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# Mathematics for Public Policy

Mathematical methods for public policy analysis
This is an introductory course in mathematical methods for public policy analysis, aimed at GraSPP students without strong backgrounds in mathematics. Especially, students who came from non-economics, non-engineering or non-science majors are welcomed. This course helps students develop mathematical foundation skills for applying useful mathematical techniques to public policy issues. The course consists of four parts. In the first, I introduce the foundations of differential calculus. In the second, I introduce some concepts in linear algebra. The third part is devoted to multivariate calculus and constrained static optimization. The last part provides an introduction to dynamic optimization and linear dynamic systems.

コース名

5130251
GPP-MP6Z30L3
Mathematics for Public Policy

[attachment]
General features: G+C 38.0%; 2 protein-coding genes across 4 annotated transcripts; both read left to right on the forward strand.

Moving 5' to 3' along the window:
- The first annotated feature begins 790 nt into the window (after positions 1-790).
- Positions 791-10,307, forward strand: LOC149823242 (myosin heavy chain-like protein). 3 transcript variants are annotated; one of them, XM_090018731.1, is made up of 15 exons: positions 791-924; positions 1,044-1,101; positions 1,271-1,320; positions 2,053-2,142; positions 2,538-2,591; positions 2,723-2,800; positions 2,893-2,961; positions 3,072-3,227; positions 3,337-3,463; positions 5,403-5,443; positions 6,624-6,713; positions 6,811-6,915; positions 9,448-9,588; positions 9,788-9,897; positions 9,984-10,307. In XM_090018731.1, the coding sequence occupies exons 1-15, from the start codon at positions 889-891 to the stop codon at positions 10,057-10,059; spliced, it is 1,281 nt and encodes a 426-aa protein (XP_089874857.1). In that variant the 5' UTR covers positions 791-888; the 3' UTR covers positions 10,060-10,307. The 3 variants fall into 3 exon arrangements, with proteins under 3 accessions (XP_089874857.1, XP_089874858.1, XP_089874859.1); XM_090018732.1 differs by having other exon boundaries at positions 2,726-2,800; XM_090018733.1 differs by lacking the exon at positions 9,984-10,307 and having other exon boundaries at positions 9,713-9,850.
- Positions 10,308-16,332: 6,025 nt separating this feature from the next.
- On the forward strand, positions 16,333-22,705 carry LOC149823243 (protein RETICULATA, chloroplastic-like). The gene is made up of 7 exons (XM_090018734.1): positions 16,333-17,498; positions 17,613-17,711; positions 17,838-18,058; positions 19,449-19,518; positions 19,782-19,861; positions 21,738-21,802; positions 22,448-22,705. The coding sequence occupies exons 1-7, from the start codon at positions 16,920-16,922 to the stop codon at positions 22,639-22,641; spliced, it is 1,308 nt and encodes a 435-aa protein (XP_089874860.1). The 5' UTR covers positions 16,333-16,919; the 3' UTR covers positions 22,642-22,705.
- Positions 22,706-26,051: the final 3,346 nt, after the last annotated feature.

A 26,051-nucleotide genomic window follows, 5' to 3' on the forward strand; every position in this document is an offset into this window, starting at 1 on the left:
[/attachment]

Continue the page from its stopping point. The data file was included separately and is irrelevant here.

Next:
A1 A2

2

NO

I. Single variable calculus 1. Functions and limits 2. Differential calculus 3. Applications of derivatives 4. Integral calculus (optional) II.Linear algebra 5.Linear systems 6. Matrix algebra 7. Linear independence 8. Inner product 9. Linear transformations 10. The determinant function III. Multivariable calculus 11. Partial derivative 12. Linear approximation 13. Constrained optimization IV. Dynamic analysis 14. Introduction to dynamic optimization 15. Linear dynamic systems 16. Practice using Matlab (optional)

Lecture

Your final course grade will be determined based on your homework (problem sets), and final exam scores. 50 percent is given for each.

No specific textbook is required.

Calculus, by Gilbert Strang Linear algebra for everyone, by Gilbert Strang The ABCs of RBCs: An Introduction to Dynamic Macroeconomic Models by George McCandless

Prospective students are expected to take the screening test before the first day of the class. (Screening test problems and answers will be posted on UTAS syllabus for late September.) Those who score 60 percent or lower based on the self-assessment in the screening test are highly recommended to take this course. If your score is around 60 percent and you like to refresh your memory of undergraduate-level mathematics, this course could provide a good opportunity to move on to advanced courses on quantitative methods.